Liquidated damages clauses in construction contracts

Most forms of building contract include a clause entitling the Client to a specified level of damages, referred to as “Liquidated Damages” or “Liquidated and Ascertained Damages” if the Contractor is late in handing over the building. LADs replace the Client’s common law right to damages for late completion with a contractual right to a pre-determined sum for the period of delay.

Advantages of LADs to Client

The amount of LADs is agreed in advance, so avoids the Client having to calculate and prove the actual loss. It also concentrates the Contractor’s mind on finishing the project on time.

Advantages to Contractor

In a tender situation, it makes fixing the contract price more certain, since the Contractor can price the level of LADs into his tender bid.

Also, if the project is behind schedule, the Contractor can make a commercial decision as to whether it would be preferable to hand the building over late and to pay the LADs or to devote more resources to the project to bring it back on time. Finally, the level of LADs specified is a ceiling for the amount of damages payable; if it turns out that the Client’s loss is greater than the LADs stated in the contract, the Client cannot claim the greater sum.

Types of LAD provision

LAD provisions are usually expressed as a certain sum payable for each day, or week or part of week by which practical completion is delayed. Other types are a straight lump sum, a fixed percentage of the contract sum or a maximum rate which reduces as part or parts of the project become available for occupation and use.

LAD clauses and penalties

It has long been the case that if a clause for LADs has been included as a penalty for late completion, rather than a genuine pre-estimate of loss, then the courts will not enforce it. However, just because the level of LADs specified in a contract is substantially higher than the loss actually suffered does not necessarily make the LADs clause invalid as a penalty. The courts do not require that the level of LADs payable should equate to the actual loss suffered by the Client, merely that the figure in the contract was a genuine pre-estimate of loss at the time the contract was entered into. If this was the case, but circumstances changed in between the date of the contract and the entitlement to LADs arising, so that the loss suffered by the Client is significantly less than the LADs provided for in the contract, the clause remains enforceable.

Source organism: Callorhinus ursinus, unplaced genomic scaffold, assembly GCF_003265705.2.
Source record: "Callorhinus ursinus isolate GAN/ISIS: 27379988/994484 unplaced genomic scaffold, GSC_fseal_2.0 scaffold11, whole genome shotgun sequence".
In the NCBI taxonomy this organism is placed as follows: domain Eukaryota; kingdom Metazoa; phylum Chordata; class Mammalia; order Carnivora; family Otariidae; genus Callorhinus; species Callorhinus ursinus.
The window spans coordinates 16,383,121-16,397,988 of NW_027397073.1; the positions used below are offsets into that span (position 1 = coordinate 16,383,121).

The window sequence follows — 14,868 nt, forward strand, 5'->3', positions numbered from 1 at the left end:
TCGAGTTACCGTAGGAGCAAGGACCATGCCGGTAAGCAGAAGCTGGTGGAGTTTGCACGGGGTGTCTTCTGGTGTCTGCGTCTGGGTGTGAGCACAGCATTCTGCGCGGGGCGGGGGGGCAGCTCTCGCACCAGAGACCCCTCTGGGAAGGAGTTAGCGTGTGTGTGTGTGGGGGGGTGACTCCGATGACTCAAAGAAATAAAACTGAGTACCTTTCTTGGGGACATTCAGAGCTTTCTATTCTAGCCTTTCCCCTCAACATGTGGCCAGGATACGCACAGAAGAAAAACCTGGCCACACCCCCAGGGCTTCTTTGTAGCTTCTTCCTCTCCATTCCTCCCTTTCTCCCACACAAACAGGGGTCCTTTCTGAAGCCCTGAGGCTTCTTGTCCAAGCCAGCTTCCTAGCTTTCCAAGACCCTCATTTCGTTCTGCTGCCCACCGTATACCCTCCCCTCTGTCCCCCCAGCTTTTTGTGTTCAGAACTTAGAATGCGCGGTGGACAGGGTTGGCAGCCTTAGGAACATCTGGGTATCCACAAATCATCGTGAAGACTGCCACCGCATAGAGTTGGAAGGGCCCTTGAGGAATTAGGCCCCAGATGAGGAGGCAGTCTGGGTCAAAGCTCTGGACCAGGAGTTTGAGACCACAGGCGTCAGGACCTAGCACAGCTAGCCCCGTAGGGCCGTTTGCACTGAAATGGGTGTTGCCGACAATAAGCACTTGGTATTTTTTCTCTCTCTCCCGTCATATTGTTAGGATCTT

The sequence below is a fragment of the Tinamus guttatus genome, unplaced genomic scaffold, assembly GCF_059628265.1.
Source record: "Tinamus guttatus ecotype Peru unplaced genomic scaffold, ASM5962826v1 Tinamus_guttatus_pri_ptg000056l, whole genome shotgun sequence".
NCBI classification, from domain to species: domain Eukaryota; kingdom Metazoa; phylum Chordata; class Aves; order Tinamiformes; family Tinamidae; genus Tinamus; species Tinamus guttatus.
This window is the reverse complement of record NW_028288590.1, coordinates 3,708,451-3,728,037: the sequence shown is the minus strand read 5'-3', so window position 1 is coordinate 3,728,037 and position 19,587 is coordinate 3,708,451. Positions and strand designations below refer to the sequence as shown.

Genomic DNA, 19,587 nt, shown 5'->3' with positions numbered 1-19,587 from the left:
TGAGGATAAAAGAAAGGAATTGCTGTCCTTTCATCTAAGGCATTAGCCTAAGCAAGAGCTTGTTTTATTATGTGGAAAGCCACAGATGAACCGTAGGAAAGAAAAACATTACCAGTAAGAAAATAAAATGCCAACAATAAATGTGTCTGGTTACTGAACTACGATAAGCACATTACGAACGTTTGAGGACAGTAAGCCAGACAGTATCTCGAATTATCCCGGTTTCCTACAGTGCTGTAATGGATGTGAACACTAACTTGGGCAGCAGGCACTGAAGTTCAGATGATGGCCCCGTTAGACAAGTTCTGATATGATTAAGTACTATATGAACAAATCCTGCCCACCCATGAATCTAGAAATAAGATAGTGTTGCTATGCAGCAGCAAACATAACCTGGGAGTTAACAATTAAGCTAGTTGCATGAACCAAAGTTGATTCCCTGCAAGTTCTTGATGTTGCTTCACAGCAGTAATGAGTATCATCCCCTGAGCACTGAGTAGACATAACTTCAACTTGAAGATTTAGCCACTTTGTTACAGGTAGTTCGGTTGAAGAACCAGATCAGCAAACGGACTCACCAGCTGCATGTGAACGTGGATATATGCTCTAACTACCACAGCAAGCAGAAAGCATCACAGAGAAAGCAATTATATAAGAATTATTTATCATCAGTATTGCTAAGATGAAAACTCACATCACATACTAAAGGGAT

To take an extreme example, if the Contractor is late in completing a project, and the Client can satisfy the court that the amount specified in the contract for LADs was a genuine estimate of likely loss, then the LADs are payable by the Contractor (or, more likely, deductible by the Client from future payments), even if the Client has suffered no loss.

Attitude of the courts

The courts have always been wary of contractual LAD provisions and the clauses are interpreted against the party seeking to rely on them. Hence there is still a steady stream of cases involving contractors desperately trying to avoid being caught by such clauses by arguing that they constitute a penalty and are, therefore, unenforceable. However, while the courts interpret such clauses strictly, and ensure that the party seeking to enforce them have complied with them to the letter, the courts will not interfere unless the clause was oppressive. Where two parties have freely entered into a contract, the courts are reluctant to step in unless the contract is in some way unconscionable.

Genuine pre-estimate of loss

The key for the Client is to be able to show that the figure in the contract for LADs was a realistic estimate of the likely loss which the Client would suffer if the Contractor was late in achieving practical completion. The Client’s chances of defeating an argument from the Contractor that the LADs clause constitutes a penalty are considerably improved if the Client can show how he arrived at the figure in question, with calculations, projections etc, taking into account such factors as loss of income and increased financing costs. As stated above, the estimate needs to reflect the position at the time of the contract, not at the time when the claim arises. The more detail that the Client can produce to substantiate his figure, the better.

LADs and extensions of time

Building contracts almost invariably contain clauses entitling the Contractor to an extension of the contract period in certain circumstances (e.g. exceptionally adverse weather conditions, damage by fire, changes to the specification requested by the Client – “Relevant Events” in the JCT 1998 forms of contract). In such cases, the date for practical completion is moved back by the agreed period of extension, so the question of LADs would not arise unless and until the works were still not completed by the revised date for practical completion, and not the original one.

Provision for LADs unenforceable

If a court decides that an LADs clause is unenforceable, this does not mean that the Client is then precluded from claiming damages from the Contractor for delay. The Client would merely have to rely on his common law right to damages for breach of contract (i.e. for the Contractor’s breach of contract for failure to complete the project on time.


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